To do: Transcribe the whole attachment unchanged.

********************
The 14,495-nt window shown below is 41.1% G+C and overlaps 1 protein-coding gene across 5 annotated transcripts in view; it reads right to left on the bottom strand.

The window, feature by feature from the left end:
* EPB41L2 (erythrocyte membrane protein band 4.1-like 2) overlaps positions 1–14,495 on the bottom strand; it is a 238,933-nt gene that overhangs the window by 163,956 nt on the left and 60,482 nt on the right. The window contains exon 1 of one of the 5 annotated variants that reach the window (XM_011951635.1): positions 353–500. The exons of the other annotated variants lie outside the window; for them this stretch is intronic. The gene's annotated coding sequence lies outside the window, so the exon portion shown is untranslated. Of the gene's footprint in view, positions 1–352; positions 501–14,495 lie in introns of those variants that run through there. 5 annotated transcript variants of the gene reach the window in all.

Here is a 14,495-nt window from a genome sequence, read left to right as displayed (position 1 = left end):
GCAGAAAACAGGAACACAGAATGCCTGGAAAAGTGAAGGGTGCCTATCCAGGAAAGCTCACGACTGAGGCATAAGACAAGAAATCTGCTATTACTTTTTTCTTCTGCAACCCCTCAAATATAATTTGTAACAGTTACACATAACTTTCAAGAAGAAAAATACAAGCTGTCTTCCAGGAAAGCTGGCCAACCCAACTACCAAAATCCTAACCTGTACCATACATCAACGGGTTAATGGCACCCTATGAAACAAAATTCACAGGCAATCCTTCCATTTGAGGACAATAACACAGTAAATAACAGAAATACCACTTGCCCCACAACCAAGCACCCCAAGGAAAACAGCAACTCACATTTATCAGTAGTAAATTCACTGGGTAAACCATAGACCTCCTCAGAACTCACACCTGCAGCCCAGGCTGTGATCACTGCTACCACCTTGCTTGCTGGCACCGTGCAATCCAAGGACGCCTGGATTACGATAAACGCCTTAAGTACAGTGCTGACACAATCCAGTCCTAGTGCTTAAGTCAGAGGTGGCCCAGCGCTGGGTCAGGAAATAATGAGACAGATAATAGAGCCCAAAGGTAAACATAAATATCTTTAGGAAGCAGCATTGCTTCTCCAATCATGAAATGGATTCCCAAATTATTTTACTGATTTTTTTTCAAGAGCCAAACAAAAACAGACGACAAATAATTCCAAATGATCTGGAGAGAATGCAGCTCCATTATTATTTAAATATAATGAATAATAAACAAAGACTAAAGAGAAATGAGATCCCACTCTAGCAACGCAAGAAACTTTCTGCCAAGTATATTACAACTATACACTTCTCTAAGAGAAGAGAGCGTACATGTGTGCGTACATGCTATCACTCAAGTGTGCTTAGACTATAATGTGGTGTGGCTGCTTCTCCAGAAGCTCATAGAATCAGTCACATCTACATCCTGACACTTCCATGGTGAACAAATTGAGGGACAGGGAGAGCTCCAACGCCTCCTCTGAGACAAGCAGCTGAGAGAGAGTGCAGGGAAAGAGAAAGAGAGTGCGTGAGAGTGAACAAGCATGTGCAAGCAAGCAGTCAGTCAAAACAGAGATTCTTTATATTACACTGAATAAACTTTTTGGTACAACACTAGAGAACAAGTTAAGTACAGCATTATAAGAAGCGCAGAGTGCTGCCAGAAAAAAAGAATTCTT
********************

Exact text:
The 14,495-nt window shown below is 41.1% G+C and overlaps 1 protein-coding gene across 5 annotated transcripts in view; it reads right to left on the bottom strand.

The window, feature by feature from the left end:
* EPB41L2 (erythrocyte membrane protein band 4.1-like 2) overlaps positions 1–14,495 on the bottom strand; it is a 238,933-nt gene that overhangs the window by 163,956 nt on the left and 60,482 nt on the right. The window contains exon 1 of one of the 5 annotated variants that reach the window (XM_011951635.1): positions 353–500. The exons of the other annotated variants lie outside the window; for them this stretch is intronic. The gene's annotated coding sequence lies outside the window, so the exon portion shown is untranslated. Of the gene's footprint in view, positions 1–352; positions 501–14,495 lie in introns of those variants that run through there. 5 annotated transcript variants of the gene reach the window in all.

Here is a 14,495-nt window from a genome sequence, read left to right as displayed (position 1 = left end):
GCAGAAAACAGGAACACAGAATGCCTGGAAAAGTGAAGGGTGCCTATCCAGGAAAGCTCACGACTGAGGCATAAGACAAGAAATCTGCTATTACTTTTTTCTTCTGCAACCCCTCAAATATAATTTGTAACAGTTACACATAACTTTCAAGAAGAAAAATACAAGCTGTCTTCCAGGAAAGCTGGCCAACCCAACTACCAAAATCCTAACCTGTACCATACATCAACGGGTTAATGGCACCCTATGAAACAAAATTCACAGGCAATCCTTCCATTTGAGGACAATAACACAGTAAATAACAGAAATACCACTTGCCCCACAACCAAGCACCCCAAGGAAAACAGCAACTCACATTTATCAGTAGTAAATTCACTGGGTAAACCATAGACCTCCTCAGAACTCACACCTGCAGCCCAGGCTGTGATCACTGCTACCACCTTGCTTGCTGGCACCGTGCAATCCAAGGACGCCTGGATTACGATAAACGCCTTAAGTACAGTGCTGACACAATCCAGTCCTAGTGCTTAAGTCAGAGGTGGCCCAGCGCTGGGTCAGGAAATAATGAGACAGATAATAGAGCCCAAAGGTAAACATAAATATCTTTAGGAAGCAGCATTGCTTCTCCAATCATGAAATGGATTCCCAAATTATTTTACTGATTTTTTTTCAAGAGCCAAACAAAAACAGACGACAAATAATTCCAAATGATCTGGAGAGAATGCAGCTCCATTATTATTTAAATATAATGAATAATAAACAAAGACTAAAGAGAAATGAGATCCCACTCTAGCAACGCAAGAAACTTTCTGCCAAGTATATTACAACTATACACTTCTCTAAGAGAAGAGAGCGTACATGTGTGCGTACATGCTATCACTCAAGTGTGCTTAGACTATAATGTGGTGTGGCTGCTTCTCCAGAAGCTCATAGAATCAGTCACATCTACATCCTGACACTTCCATGGTGAACAAATTGAGGGACAGGGAGAGCTCCAACGCCTCCTCTGAGACAAGCAGCTGAGAGAGAGTGCAGGGAAAGAGAAAGAGAGTGCGTGAGAGTGAACAAGCATGTGCAAGCAAGCAGTCAGTCAAAACAGAGATTCTTTATATTACACTGAATAAACTTTTTGGTACAACACTAGAGAACAAGTTAAGTACAGCATTATAAGAAGCGCAGAGTGCTGCCAGAAAAAAAGAATTCTT